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David E

When the Lights Went Out: A History of Blackouts in America

David E. Nye
The MIT Press, Cambridge, MA, 2010
304 pp., illus. 26 b/w.  Trade, $27.95/£20.95
ISBN-10:0-262-01374-6; ISBN-13: 978-0-262-01374-1.

Reviewed by Jan Baetens

Electrification is a crucial dimension of modern society, and its importance, industrial as well as cultural, has been underlined by many outstanding scholars, among whom the author of this book, a pioneer of the field (together with Wolfgang Shivelbusch, the author of Disenchanted Night). In this new publication, David E. Nye studies a phenomenon that at first sight seems to be just an accident, more or less fortuitous, of the overall electrification process, but whose forms and meanings are much more diverse and above all much more relevant than was long-time supposed.

Nye’s basic assumption, which one can only share, is that a blackout is not only a technical failure but an event that lays bare the larger cultural context in which it appears. This hypothesis explains then the two major orientations that the book is following: first, the historical approach, for the notion of blackout is context-bound, both in its form and in its significance, and this context is inevitably historically shifting; second the taxonomical approach, for the history of the blackout is used also as a way of exploring the various types of blackouts that have appeared in history, from the very first power failures in the pre-grid era of electrification in the US, when power was still locally produced, to more recent phenomena such as the blackouts that result from a terrorist attack of the willing suspension of integral electrification in the ecologically motivated green-outs, which combine selective use of power and more sustainable forms of power production. When the Lights Went Out is, therefore, an excellent example of what the French would call cultural history of the present (if Nye had been French, his book would certainly have been entitled The Invention of the Blackout) as well as a superb example of interdisciplinary research. The author combines in, an exemplary way, insights from technology history, green studies, cultural studies, history, and philosophy.

One does learn, indeed, a lot of things in this book, which could be used as an original alternative to any handbook or course text to American history. The transformation of the blackout accompanies the evolution of society in general. This accompaniment is of course a two-way relationship. Blackouts both reflect and generate transformation, as can be seen very well in the comparison of two apparently comparable blackout: on the one hand the great North-East blackout of 1965 (an “accident” in Nye’s terminology), on the other hand the great New York black out of 1977 (which he rightfully calls a “crisis”). In both cases, the technical causes may have been more or less similar, yet the social and human results were completely different. In the first case, the blackout was a magical moment that provoked astonishing forms of solidarity and communitarization –and, as the urban legends wanted it, even of lovemaking. In the second case, the same cause provoked a grim reaction of rioting and plundering in a general climate that was close to that of civil war. And although it is certainly possible to interpret each of these events as the manifestation of something that was only waiting the best opportunity to reveal itself, Nye shows quite convincingly that blackouts do also lay bare and probably also create unforeseen and perhaps unforeseeable reactions.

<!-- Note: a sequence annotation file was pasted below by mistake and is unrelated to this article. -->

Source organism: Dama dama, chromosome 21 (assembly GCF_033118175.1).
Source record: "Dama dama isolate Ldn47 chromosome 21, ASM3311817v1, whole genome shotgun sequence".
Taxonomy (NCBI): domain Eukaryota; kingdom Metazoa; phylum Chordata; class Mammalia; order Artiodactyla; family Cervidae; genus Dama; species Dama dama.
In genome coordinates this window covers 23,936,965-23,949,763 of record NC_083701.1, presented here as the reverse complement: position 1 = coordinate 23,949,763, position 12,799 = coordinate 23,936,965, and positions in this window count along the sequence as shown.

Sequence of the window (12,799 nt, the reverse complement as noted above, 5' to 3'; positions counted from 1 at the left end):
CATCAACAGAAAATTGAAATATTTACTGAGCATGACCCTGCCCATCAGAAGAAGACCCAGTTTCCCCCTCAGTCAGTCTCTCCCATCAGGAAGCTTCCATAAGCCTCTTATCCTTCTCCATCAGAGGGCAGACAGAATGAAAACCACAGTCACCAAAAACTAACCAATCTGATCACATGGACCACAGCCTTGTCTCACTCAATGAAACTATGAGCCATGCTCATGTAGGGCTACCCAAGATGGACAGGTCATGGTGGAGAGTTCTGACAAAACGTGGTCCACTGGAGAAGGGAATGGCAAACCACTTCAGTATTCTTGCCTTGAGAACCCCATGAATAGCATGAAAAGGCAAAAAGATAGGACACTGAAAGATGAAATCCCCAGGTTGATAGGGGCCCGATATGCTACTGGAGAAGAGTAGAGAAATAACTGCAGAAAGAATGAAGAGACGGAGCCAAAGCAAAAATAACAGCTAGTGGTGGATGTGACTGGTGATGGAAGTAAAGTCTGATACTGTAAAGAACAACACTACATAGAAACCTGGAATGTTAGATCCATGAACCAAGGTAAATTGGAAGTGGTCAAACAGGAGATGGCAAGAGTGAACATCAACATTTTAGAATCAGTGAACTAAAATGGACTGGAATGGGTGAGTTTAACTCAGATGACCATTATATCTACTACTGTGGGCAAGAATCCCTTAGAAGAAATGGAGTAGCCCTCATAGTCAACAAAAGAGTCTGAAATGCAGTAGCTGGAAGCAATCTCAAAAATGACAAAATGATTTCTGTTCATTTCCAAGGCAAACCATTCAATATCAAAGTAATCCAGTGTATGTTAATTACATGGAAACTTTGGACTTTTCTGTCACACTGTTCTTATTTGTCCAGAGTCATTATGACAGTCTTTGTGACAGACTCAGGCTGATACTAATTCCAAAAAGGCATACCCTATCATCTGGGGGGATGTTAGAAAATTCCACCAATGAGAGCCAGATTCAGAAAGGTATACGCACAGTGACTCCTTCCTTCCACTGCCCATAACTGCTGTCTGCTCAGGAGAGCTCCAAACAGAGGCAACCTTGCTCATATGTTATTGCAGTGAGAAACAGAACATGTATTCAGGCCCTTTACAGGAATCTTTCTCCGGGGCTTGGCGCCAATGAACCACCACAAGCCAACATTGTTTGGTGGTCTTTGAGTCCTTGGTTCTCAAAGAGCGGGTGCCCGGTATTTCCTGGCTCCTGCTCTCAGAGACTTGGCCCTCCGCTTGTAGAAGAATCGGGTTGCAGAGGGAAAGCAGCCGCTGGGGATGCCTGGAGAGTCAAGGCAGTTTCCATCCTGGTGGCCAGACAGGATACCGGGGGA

Nye’s insistence on the importance of social issues, of human relationships and community life, his emphasis on the limits of the private initiative and corporate culture, his focus on ecological themes and finally his claim for a radical shift in US electrification politics, give this book a strong ethical twist. Given the author’s well-balanced approach of electrification and of technology in general, his final remarks in favour of a green power policy are very convincing. Moreover, Nye is not only a great scholar, he is also a great storyteller, and When the Lights Went Out is really great reading. The author is capable of summarizing very complex technological issues, while demonstrating with great clarity their social and cultural stakes. A minor aspect of the book, however, is that its different chapters seem to be elaborated too strongly as almost independent units. This makes that the author tends to repeat too often the same kind of information, questions and answers in the introductory parts and the conclusions of each individual chapter. But his minor problem does not jeopardize the overall interest of this publication and the pleasure and excitement it gives to its readers.

Last Updated 1 May, 2010

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